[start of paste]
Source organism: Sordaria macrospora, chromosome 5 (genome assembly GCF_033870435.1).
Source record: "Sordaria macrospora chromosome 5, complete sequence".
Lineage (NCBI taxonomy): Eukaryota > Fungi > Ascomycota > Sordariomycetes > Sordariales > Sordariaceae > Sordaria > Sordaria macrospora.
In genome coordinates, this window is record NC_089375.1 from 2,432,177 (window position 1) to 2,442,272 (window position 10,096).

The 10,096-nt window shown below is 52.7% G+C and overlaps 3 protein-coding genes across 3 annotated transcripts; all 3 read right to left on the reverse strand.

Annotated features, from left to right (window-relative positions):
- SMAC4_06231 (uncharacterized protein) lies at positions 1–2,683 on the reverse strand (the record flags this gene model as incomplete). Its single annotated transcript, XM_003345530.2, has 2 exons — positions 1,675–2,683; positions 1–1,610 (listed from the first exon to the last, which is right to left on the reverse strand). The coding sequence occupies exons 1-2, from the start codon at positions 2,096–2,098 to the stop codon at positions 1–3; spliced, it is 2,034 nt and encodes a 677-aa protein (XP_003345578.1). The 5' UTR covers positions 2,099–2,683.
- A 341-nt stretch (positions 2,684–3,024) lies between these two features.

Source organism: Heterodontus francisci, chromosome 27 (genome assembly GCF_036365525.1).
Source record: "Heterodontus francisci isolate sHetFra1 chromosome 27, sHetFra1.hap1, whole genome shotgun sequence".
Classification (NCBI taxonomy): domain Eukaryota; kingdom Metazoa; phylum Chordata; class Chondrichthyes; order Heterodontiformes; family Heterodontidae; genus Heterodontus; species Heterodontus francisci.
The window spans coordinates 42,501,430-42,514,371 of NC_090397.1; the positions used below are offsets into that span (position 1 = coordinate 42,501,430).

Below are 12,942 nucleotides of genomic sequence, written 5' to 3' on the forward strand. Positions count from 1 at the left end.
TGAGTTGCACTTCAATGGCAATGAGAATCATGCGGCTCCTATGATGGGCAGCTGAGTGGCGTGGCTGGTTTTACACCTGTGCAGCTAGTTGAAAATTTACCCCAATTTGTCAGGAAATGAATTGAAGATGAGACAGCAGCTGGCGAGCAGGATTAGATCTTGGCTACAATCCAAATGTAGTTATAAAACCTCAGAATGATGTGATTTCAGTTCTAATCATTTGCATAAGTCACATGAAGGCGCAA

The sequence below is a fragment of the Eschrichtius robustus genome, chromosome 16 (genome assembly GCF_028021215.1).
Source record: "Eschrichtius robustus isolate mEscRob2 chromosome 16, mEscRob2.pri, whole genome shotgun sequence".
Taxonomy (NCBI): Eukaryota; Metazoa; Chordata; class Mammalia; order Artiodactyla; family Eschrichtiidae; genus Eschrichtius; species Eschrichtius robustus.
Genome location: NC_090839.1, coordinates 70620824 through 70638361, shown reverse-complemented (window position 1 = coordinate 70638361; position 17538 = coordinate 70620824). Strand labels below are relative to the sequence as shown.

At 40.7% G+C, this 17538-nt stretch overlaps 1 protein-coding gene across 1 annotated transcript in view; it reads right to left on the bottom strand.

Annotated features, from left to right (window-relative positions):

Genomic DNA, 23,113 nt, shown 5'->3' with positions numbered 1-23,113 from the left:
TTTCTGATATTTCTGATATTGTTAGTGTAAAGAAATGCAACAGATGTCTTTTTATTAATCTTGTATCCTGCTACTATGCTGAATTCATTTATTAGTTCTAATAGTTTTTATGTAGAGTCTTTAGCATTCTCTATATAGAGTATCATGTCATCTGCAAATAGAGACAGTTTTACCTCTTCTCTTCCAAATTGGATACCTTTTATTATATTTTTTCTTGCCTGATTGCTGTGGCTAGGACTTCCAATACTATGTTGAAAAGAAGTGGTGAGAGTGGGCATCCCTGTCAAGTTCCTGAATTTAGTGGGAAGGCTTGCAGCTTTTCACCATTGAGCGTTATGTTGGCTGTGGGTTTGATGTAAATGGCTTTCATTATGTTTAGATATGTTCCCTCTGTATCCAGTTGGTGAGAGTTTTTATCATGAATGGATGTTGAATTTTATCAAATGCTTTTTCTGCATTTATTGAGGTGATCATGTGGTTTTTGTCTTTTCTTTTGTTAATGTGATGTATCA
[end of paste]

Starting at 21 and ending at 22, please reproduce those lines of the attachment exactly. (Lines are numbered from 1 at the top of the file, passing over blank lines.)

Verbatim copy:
Genomic DNA, 23,113 nt, shown 5'->3' with positions numbered 1-23,113 from the left:
TTTCTGATATTTCTGATATTGTTAGTGTAAAGAAATGCAACAGATGTCTTTTTATTAATCTTGTATCCTGCTACTATGCTGAATTCATTTATTAGTTCTAATAGTTTTTATGTAGAGTCTTTAGCATTCTCTATATAGAGTATCATGTCATCTGCAAATAGAGACAGTTTTACCTCTTCTCTTCCAAATTGGATACCTTTTATTATATTTTTTCTTGCCTGATTGCTGTGGCTAGGACTTCCAATACTATGTTGAAAAGAAGTGGTGAGAGTGGGCATCCCTGTCAAGTTCCTGAATTTAGTGGGAAGGCTTGCAGCTTTTCACCATTGAGCGTTATGTTGGCTGTGGGTTTGATGTAAATGGCTTTCATTATGTTTAGATATGTTCCCTCTGTATCCAGTTGGTGAGAGTTTTTATCATGAATGGATGTTGAATTTTATCAAATGCTTTTTCTGCATTTATTGAGGTGATCATGTGGTTTTTGTCTTTTCTTTTGTTAATGTGATGTATCA